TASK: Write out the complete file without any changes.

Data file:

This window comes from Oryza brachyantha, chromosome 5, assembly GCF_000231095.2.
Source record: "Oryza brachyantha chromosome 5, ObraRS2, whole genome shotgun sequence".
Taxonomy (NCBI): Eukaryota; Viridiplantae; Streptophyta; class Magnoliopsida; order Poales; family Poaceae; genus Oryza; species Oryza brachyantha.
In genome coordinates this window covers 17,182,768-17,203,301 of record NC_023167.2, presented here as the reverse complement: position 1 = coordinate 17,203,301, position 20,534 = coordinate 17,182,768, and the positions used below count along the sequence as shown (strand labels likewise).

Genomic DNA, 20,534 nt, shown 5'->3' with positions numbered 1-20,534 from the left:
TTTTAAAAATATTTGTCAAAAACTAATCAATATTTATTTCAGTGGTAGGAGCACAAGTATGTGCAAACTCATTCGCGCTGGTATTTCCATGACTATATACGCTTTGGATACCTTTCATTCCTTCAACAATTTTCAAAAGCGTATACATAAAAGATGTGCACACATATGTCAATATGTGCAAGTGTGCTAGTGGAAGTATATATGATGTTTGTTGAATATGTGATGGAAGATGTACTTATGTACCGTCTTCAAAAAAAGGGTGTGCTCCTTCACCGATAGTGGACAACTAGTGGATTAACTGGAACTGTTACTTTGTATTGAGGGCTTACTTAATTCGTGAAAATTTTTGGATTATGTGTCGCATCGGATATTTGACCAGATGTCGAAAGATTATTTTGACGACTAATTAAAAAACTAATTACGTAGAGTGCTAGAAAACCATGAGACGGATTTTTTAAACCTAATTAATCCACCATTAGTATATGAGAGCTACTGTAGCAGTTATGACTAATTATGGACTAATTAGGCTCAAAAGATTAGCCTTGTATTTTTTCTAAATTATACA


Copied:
This window comes from Oryza brachyantha, chromosome 5, assembly GCF_000231095.2.
Source record: "Oryza brachyantha chromosome 5, ObraRS2, whole genome shotgun sequence".
Taxonomy (NCBI): Eukaryota; Viridiplantae; Streptophyta; class Magnoliopsida; order Poales; family Poaceae; genus Oryza; species Oryza brachyantha.
In genome coordinates this window covers 17,182,768-17,203,301 of record NC_023167.2, presented here as the reverse complement: position 1 = coordinate 17,203,301, position 20,534 = coordinate 17,182,768, and the positions used below count along the sequence as shown (strand labels likewise).

Genomic DNA, 20,534 nt, shown 5'->3' with positions numbered 1-20,534 from the left:
TTTTAAAAATATTTGTCAAAAACTAATCAATATTTATTTCAGTGGTAGGAGCACAAGTATGTGCAAACTCATTCGCGCTGGTATTTCCATGACTATATACGCTTTGGATACCTTTCATTCCTTCAACAATTTTCAAAAGCGTATACATAAAAGATGTGCACACATATGTCAATATGTGCAAGTGTGCTAGTGGAAGTATATATGATGTTTGTTGAATATGTGATGGAAGATGTACTTATGTACCGTCTTCAAAAAAAGGGTGTGCTCCTTCACCGATAGTGGACAACTAGTGGATTAACTGGAACTGTTACTTTGTATTGAGGGCTTACTTAATTCGTGAAAATTTTTGGATTATGTGTCGCATCGGATATTTGACCAGATGTCGAAAGATTATTTTGACGACTAATTAAAAAACTAATTACGTAGAGTGCTAGAAAACCATGAGACGGATTTTTTAAACCTAATTAATCCACCATTAGTATATGAGAGCTACTGTAGCAGTTATGACTAATTATGGACTAATTAGGCTCAAAAGATTAGCCTTGTATTTTTTCTAAATTATACA